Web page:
There is a wonderful video game series called Puzzle Fighter that is basically a combative falling block puzzle game for two players. It's fun, frantic, and has a cutesy charm thanks largely to the Chibi-inspired design of the Capcom characters in the game. Sirlin Games took this concept and injected the deckbuilding premise of Dominion to create Puzzle Strike, and this game is glorious. Like in Dominion and other deckbuilders inspired by it, players begin with an opening deck of cards (well, awesome thick cardboard poker chips in the case of Puzzle Strike) and each turn draw five of them, and use them to perform various actions or to purchase other cards out of a communal pool. Those cards consist of either higher denominations of money cards (to buy more powerful cards later) or action cards that let players do different things on their turn. In most games like this, the aim is to collect whatever the cards are that provide victory points to decide the winner.
But Puzzle Strike is no mere deckbuilding game. There are no victory points to be found. Instead players in addition to their
decks bags of puzzle chips have a game board of gems that continually fill throughout the game. If that gem pile reaches "the top" (aka if you have 10 gems inside it when your turn ends), you lose. Fortunately, you are able to play special "crash" gems that allow you to send gems from your pile on to your opponents board, attempting to bury them in a sea of gems. Also unlike most deckbuilding games, players don't start with identical opening hands. Instead there are 10 different characters of which players choose one at the beginning of the game. Each character has three unique ability chips that will determine your play strategy and what puzzle (action) chips you want to acquire from the bank throughout the game.
This may sound complex in explanation, but in practice, it's very simple. The strategy comes in not diluting your bag with chips that aren't good so you draw your more powerful chips often throughout the game. It can be tough to do since you are required to buy a chip from the bank every turn; even if you don't have any money you must at least take a "wound" chip which is a dead chip in your bag. My chief issue with many deckbuilders is that the game can sometimes become 2-4 player solitaire with players simply vying for the best action cards on the board, but having no real interaction other than that. Puzzle Strike is about as adversarial a game as there is. The final stroke of brilliance is that there is a terrific comeback mechanism in the game in that the higher your gem pile is, the more chips you get to draw for your next turn, which increases your odds of unleashing a slamming combo to reverse your fortunes. I can't tell you how many times I've been on the brink of death in Puzzle Strike only to roar back with a stunning victory when the combo I had been building toward finally comes to fruition.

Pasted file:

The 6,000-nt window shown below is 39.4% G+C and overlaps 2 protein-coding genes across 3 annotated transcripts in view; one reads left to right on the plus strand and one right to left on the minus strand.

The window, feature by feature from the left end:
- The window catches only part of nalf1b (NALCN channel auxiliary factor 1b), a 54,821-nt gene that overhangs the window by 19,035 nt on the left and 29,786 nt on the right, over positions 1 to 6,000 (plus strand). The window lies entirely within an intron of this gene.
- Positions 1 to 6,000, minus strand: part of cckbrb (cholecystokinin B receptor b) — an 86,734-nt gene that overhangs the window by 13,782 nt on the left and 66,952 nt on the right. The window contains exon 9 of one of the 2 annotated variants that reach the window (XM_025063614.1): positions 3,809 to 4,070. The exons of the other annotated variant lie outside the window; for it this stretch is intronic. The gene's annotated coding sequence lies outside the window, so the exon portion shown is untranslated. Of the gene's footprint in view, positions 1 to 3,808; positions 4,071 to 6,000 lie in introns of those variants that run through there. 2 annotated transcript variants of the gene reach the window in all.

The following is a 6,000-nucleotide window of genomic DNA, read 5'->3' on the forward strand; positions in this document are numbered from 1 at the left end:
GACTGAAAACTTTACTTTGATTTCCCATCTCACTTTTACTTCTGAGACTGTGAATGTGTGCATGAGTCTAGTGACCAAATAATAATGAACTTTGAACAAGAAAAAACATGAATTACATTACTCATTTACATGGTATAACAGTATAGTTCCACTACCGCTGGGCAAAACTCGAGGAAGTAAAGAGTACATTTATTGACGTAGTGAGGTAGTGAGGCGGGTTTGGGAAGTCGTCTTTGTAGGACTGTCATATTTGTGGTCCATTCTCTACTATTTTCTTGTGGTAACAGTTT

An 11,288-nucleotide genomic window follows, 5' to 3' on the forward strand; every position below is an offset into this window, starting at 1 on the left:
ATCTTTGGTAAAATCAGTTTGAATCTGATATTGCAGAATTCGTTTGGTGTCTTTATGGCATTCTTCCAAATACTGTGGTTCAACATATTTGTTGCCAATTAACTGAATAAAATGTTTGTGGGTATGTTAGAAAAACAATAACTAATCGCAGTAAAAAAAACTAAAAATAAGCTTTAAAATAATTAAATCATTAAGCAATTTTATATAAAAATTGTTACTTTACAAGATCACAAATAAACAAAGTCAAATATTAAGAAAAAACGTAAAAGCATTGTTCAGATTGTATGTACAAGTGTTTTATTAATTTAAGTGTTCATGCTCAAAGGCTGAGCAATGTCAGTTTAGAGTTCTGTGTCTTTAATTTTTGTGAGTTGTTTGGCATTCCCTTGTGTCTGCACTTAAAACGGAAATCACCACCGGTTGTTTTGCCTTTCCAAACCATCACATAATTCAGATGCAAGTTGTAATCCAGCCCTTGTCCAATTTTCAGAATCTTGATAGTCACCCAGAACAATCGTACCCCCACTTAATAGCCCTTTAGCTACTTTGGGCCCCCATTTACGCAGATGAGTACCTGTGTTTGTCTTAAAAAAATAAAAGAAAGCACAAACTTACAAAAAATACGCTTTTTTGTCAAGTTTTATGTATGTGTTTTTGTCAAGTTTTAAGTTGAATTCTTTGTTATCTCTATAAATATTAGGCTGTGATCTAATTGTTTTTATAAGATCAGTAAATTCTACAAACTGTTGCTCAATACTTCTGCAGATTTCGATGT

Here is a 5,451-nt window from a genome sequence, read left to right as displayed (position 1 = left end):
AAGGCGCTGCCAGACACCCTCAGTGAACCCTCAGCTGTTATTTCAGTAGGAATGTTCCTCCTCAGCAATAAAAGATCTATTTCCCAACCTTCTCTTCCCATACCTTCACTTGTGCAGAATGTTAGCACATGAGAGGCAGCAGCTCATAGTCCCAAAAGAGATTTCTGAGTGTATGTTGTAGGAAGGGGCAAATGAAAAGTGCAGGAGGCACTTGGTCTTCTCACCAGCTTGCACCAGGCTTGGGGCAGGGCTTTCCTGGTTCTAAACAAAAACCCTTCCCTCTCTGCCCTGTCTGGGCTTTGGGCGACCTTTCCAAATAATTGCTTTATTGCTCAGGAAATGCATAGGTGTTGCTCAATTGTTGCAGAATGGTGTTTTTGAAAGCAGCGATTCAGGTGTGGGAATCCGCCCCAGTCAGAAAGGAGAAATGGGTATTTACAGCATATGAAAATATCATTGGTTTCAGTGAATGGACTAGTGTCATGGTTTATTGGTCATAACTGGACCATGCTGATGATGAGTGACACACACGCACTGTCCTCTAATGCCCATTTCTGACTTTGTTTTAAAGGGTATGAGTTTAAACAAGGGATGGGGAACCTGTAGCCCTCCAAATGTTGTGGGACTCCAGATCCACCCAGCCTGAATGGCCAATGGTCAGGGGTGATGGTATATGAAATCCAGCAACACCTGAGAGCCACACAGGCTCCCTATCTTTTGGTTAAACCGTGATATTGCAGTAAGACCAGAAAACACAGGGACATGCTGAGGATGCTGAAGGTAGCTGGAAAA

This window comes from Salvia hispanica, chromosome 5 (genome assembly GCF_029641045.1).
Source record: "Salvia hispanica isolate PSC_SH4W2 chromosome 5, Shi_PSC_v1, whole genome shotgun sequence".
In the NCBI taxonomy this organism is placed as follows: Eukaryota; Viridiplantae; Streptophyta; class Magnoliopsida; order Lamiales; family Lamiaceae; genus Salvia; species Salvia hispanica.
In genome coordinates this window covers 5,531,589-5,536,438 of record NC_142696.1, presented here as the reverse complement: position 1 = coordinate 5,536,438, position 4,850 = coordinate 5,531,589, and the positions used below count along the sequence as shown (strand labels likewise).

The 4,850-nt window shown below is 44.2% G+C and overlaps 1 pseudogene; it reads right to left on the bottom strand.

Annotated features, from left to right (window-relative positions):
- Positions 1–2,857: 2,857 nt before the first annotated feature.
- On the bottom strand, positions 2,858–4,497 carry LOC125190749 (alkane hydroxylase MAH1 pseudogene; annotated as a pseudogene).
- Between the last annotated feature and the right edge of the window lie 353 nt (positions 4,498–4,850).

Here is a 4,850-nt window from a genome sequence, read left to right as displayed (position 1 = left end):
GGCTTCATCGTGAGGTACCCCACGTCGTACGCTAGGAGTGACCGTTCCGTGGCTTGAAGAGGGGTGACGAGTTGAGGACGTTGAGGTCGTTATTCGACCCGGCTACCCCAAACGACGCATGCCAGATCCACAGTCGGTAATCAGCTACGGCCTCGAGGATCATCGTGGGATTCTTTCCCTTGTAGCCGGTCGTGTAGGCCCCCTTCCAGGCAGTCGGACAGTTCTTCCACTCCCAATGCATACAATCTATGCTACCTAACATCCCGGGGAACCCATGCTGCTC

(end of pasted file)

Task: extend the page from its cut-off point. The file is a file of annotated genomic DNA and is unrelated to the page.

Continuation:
I've rambled on about Puzzle Strike, but it's that damn good. It's made for two, but can also be played with 3 or 4 players, with an optional team play variation thrown in the 4 player version for good measure. The other reason Puzzle Strike stands out on this list in particular is the components are top-notch. The game includes almost 350 quality cardboard chips, bags, privacy screens and game boards for each player, and a chip tray in the box that holds it all perfectly. If you're like me and can be a stickler for component quality, you'll love this set. If you want a more complex game with that more competitive aspect, you can't miss Puzzle Strike.
Hopefully I've raised some awareness and interest for you, dear reader, on some of the awesome table top games you may be missing out on. Of course, there are thousands of board games out there to choose from, and this is just a small sampling of some of my favorites. If you're looking for even more, a great reference is Board Game Geek's top games listing which you can find here. Do you guys have any favorite Eurogames of your own? List them in the comments below. Who knows; you may just turn me on to the next game that's going to hit my table on game night.